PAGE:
'Avengers' bad boy Hiddleston wreaks wicked fun
LOS ANGELES—Everyone's buzzing about the all-star team of do-gooders in "The Avengers," from Robert Downey Jr.'s Iron Man to Chris Evans' Captain America to Chris Hemsworth's god of thunder, Thor.
Well how about this wily bad guy who's such a peril that humanity has to assemble half a dozen Marvel Comics superheroes to rein him in?
British actor Tom Hiddleston first played Loki, wicked younger son of Norse king of the gods Odin, in last summer's "Thor," scheming to banish brother Thor and take his place as heir to the throne. Hiddleston's Loki proved so diabolical that he's back as the villain of "The Avengers," which opens in U.S. theaters on Friday and is already playing in some overseas markets.
As Hiddleston says, Loki is mean and hateful, which can be great fun -- and greatly challenging -- for an actor to play.
"Sometimes, it's really hard, especially when you get up in the morning feeling in a good mood, and that sort of innate contentment is of absolutely no use to you, because you're having to stoke the bonfires of anger and sadness and despair and all that stuff," Hiddleston said.
The 31-year-old classically trained actor, who studied at London's Royal Academy of Dramatic Arts, clearly managed to overcome his good moods to imbue Loki with venom. Not only was he cast in "The Avengers," but Hiddleston's also returning for "Thor 2," which begins shooting late this year for release in November 2013.
"He sort of steals the movie," Hemsworth said of Hiddleston's performance in "The Avengers." "He's the catalyst for everything that's happening. What he's doing, that's where it either stands or falls, and he really pulled it off."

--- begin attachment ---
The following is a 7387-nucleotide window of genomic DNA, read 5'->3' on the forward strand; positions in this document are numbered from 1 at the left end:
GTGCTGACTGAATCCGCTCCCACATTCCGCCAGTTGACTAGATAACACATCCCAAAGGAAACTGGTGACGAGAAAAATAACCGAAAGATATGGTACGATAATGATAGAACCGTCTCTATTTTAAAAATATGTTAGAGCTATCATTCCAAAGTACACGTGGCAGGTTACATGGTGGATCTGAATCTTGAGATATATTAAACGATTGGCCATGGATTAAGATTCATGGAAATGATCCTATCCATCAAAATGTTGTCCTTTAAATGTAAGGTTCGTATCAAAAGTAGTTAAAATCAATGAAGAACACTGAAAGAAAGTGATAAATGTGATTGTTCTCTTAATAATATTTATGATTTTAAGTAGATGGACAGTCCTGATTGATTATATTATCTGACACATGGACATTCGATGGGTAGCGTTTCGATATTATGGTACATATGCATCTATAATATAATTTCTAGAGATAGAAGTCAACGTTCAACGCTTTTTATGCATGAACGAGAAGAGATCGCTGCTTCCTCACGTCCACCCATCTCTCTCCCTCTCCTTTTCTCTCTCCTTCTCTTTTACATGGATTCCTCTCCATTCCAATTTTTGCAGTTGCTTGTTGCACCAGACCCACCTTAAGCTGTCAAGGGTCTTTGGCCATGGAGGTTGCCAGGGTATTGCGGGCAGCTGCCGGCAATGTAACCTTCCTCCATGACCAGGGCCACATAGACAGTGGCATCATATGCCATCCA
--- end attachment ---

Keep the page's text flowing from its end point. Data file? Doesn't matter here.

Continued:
A rising star of British theater and TV drama, Hiddleston followed "Thor" with a charming turn as F. Scott Fitzgerald in Woody Allen's "Midnight in Paris," then played a noble English cavalry officer in Steven Spielberg's "War Horse."
Hiddleston co-stars with Rachel Weisz in Terence Davies' infidelity drama "The Deep Blue Sea," now playing in U.S. theaters. He also just finished production on British TV adaptations of Shakespeare's "Henry IV" parts one and two, playing Prince Hal, and "Henry V," in which he has the title role.
Despite his comic-book roots, Loki himself has a Shakespearean dimension akin to such villains as Iago in "Othello" and Edmund in "King Lear," Hiddleston said.
"He's motivated by the same things. He's motivated by jealousy and pride and ambition and vanity," Hiddleston said. "Shakespeare's very unforgiving of those things, and in a way, it's the same job. It's just, I'm wearing a crazier costume and blowing up Manhattan."
Hiddleston has older and younger sisters but no brothers. Yet he still recognizes the Thor-Loki rivalry as a universal struggle.
"I've never had a brother, but I really understand it, because I had friends when I was a kid, whose brothers were very close in age, and they would beat the crap out of each other. And I could understand that that was sort of a natural thing."
Hiddleston can't say yet whether Loki and Thor are still beating on each other in "Thor 2." He had not yet received the script, so he's as curious as any other fan about what Loki will be up to next.
"What's interesting for me is whether he's redeemable now at this point. ... Can he be forgiven by Thor, by Odin, and can he forgive himself?" Hiddleston said. "Is he even self-aware enough to know that's what he needs?"
Tune in late next year to find out.